interface means for accessing image data of an image and comprising a plurality of pixels;
processing means coupled with the interface means, and the processing means comprising independent processing means for independently processing a plurality of respective subsets of the image data using an overlapping region comprising image data of respective adjacent ones of the subsets, wherein the processing comprises comparing the image data of the pixels with respective ones of a plurality of different thresholds for the respective pixels;
wherein the processing of an individual one of the subsets using a respective one of the independent processing means comprises processing pixels of both of the subsets of the overlapping region using the same threshold modulation of the thresholds as the processing of the same pixels using an other of the independent processing means; and
imaging means coupled with the processing means, and the imaging means comprising means for generating a hard image upon media using the image data.
33. The device of claim 32 wherein the processing means comprise a plurality of respective processing circuits configured to process respective ones of the subsets in parallel.
34. The device of claim 32 wherein the independent processing means individually comprise means for processing the image data of an individual one of the subsets without knowledge of processing of the image data of others of the subsets using any others of the independent processing means.
35. An article of manufacture comprising:
processor-usable media comprising programming configured to cause one of a plurality of independent processing circuits to:
access image data for a plurality of pixels of one subset of the image data, wherein the image data comprises data of an image;
access image data for a plurality of pixels of an other subset of the image data; and
process the image data of the pixels of the one subset of the image data, wherein the processing comprises implementing halftone error diffusion processing of the image data of the pixels of the one subset using the image data of the pixels of the other subset of the image data.
36. The article of claim 35 wherein the programming is further configured to cause the one of the independent processing circuits to generate an overlapping region adjacent a boundary intermediate the one and the other subsets, and wherein the processing of the image data of the pixels of the one of the subsets using the image data of the pixels of the other of the subsets comprises using the image data of the pixels of the other of the subsets residing within the overlapping region.
37. The article of claim 36 wherein the programming is further configured to cause the one of the independent processing circuits to compare the image data of the pixels with a plurality of respective thresholds and to modulate the thresholds for the pixels of the overlapping region using a common modulation pattern used by an other of the independent processing circuits.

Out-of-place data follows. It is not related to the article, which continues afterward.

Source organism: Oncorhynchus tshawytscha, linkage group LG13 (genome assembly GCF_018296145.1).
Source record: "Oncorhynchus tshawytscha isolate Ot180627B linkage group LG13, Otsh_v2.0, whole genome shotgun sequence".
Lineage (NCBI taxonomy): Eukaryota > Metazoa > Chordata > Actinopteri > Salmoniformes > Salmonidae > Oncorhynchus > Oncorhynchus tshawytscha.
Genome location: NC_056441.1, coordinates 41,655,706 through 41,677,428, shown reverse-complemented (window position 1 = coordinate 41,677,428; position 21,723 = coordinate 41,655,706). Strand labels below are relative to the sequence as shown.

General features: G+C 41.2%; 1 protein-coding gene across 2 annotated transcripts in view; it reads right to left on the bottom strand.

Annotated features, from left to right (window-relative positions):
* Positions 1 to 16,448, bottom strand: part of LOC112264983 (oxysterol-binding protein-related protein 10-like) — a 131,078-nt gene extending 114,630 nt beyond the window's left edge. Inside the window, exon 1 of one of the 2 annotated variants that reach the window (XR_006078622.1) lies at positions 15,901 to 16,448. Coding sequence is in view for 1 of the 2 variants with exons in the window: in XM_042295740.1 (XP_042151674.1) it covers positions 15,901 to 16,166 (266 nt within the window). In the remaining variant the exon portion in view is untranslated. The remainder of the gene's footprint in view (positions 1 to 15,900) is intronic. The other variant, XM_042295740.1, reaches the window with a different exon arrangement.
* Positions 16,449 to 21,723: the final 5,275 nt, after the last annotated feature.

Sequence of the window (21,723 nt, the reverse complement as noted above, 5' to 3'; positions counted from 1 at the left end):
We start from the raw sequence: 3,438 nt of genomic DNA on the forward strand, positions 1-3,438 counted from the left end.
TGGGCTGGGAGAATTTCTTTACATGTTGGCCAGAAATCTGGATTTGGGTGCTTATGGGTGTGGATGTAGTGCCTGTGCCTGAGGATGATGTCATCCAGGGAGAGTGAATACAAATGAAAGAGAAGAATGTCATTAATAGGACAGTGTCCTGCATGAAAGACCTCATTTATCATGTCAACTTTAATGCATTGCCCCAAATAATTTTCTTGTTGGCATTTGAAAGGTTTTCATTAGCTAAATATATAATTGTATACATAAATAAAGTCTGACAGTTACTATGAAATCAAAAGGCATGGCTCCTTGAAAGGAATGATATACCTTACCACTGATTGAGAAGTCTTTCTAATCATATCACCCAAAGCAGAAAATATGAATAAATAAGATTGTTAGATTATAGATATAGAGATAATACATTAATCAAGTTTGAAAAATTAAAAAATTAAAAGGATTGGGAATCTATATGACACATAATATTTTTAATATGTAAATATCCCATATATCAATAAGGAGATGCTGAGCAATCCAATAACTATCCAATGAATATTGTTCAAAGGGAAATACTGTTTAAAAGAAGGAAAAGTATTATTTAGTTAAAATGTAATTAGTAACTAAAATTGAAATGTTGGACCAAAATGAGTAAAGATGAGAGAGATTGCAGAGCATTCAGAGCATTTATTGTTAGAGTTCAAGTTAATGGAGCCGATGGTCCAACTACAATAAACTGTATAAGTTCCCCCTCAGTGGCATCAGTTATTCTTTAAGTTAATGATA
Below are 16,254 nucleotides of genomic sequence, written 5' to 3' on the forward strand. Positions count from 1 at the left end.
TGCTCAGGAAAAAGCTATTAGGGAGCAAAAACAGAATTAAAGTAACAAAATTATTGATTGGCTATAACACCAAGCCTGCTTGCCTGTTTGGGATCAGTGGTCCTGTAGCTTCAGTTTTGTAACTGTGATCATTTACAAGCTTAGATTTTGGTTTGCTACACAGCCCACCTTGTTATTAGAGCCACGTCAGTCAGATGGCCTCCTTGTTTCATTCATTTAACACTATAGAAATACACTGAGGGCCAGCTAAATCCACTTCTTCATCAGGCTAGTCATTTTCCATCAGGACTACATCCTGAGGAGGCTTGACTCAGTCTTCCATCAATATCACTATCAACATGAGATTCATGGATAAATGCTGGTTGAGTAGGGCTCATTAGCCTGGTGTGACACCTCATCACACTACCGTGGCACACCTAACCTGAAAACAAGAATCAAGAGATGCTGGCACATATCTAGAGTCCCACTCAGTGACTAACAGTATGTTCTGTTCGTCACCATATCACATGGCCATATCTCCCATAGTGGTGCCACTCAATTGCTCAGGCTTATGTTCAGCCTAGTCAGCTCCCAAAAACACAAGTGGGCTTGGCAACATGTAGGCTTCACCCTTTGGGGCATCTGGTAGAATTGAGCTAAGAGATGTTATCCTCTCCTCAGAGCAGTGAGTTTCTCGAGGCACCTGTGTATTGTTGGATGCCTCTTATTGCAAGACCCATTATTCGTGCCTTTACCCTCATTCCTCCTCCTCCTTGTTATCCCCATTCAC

38. The article of claim 37 wherein the programming is further configured to cause the one of the independent processing circuits to attenuate the threshold modulation to a lesser degree for pixels located adjacent to the boundary compared with pixels spaced increased distances with respect to the boundary.
39. The article of claim 35 wherein the programming is configured to cause the one of the independent processing circuits to process the image data of the pixels of the one subset of the image data without knowledge of processing of the image data of pixels of other subsets of the image data using any others of the independent processing circuits.
Description
BACKGROUND OF THE DISCLOSURE

Computer systems including personal computers, workstations, hand-held devices, etc. have been utilized in an increasing number of applications at home, the workplace, educational environments, entertainment environments, etc. Peripheral devices of increased capabilities and performance have been developed and continually improved upon to extend the functionality and applications of computer systems. For example, imaging devices, such as printers, have experienced significant advancements including refined imaging, faster processing, and color reproduction.

Error diffusion is a halftoning algorithm which may be used, for example, in digital printing. The error diffusion halftoning algorithm renders different tone levels by adaptively modulating local dot density. The algorithm may implement random dot placement substantially free of Moire artifacts when rendering images having strong periodic components while also achieving relatively high spatial resolution. Accordingly, the error diffusion algorithm may be used to render scanned images which may often have relatively strong embedded periodic screen frequencies.

Error diffusion processing utilizes a relatively significant computational load during processing operations. For example, error diffusion processing may compute and diffuse filtered pixel errors to neighboring pixels in addition to thresholding operations often implemented in screening algorithms. The significant computational load may be a drawback for use in high speed imaging applications.

At least some aspects of the disclosure provide improved apparatus and methods for processing image data.

DESCRIPTION OF THE DRAWINGS